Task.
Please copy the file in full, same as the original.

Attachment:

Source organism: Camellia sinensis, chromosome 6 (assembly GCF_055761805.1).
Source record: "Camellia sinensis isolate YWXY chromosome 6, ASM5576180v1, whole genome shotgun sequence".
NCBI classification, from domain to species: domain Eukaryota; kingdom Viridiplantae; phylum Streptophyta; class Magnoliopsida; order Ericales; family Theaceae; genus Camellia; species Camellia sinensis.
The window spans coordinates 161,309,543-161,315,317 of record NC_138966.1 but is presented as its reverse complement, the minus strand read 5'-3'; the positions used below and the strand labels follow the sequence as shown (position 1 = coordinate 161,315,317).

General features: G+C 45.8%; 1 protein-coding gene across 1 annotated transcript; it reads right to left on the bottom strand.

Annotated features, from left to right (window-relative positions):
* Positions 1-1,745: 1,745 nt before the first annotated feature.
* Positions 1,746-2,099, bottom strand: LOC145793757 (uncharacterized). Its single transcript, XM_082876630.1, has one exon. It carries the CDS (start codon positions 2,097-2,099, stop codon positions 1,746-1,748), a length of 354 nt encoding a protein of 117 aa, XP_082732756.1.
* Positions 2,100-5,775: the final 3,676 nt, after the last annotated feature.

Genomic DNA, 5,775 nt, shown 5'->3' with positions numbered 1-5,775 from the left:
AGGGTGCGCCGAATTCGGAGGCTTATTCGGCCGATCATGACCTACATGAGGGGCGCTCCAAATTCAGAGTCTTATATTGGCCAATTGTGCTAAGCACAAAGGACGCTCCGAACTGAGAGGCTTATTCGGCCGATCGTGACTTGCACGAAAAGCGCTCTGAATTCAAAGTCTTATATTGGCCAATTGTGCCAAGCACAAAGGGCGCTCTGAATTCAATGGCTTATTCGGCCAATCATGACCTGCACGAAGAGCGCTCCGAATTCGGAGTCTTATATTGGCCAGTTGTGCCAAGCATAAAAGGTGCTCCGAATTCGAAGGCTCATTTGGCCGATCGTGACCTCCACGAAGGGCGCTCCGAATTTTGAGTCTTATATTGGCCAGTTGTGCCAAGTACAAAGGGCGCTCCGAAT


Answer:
Source organism: Camellia sinensis, chromosome 6 (assembly GCF_055761805.1).
Source record: "Camellia sinensis isolate YWXY chromosome 6, ASM5576180v1, whole genome shotgun sequence".
NCBI classification, from domain to species: domain Eukaryota; kingdom Viridiplantae; phylum Streptophyta; class Magnoliopsida; order Ericales; family Theaceae; genus Camellia; species Camellia sinensis.
The window spans coordinates 161,309,543-161,315,317 of record NC_138966.1 but is presented as its reverse complement, the minus strand read 5'-3'; the positions used below and the strand labels follow the sequence as shown (position 1 = coordinate 161,315,317).

General features: G+C 45.8%; 1 protein-coding gene across 1 annotated transcript; it reads right to left on the bottom strand.

Annotated features, from left to right (window-relative positions):
* Positions 1-1,745: 1,745 nt before the first annotated feature.
* Positions 1,746-2,099, bottom strand: LOC145793757 (uncharacterized). Its single transcript, XM_082876630.1, has one exon. It carries the CDS (start codon positions 2,097-2,099, stop codon positions 1,746-1,748), a length of 354 nt encoding a protein of 117 aa, XP_082732756.1.
* Positions 2,100-5,775: the final 3,676 nt, after the last annotated feature.

Genomic DNA, 5,775 nt, shown 5'->3' with positions numbered 1-5,775 from the left:
AGGGTGCGCCGAATTCGGAGGCTTATTCGGCCGATCATGACCTACATGAGGGGCGCTCCAAATTCAGAGTCTTATATTGGCCAATTGTGCTAAGCACAAAGGACGCTCCGAACTGAGAGGCTTATTCGGCCGATCGTGACTTGCACGAAAAGCGCTCTGAATTCAAAGTCTTATATTGGCCAATTGTGCCAAGCACAAAGGGCGCTCTGAATTCAATGGCTTATTCGGCCAATCATGACCTGCACGAAGAGCGCTCCGAATTCGGAGTCTTATATTGGCCAGTTGTGCCAAGCATAAAAGGTGCTCCGAATTCGAAGGCTCATTTGGCCGATCGTGACCTCCACGAAGGGCGCTCCGAATTTTGAGTCTTATATTGGCCAGTTGTGCCAAGTACAAAGGGCGCTCCGAAT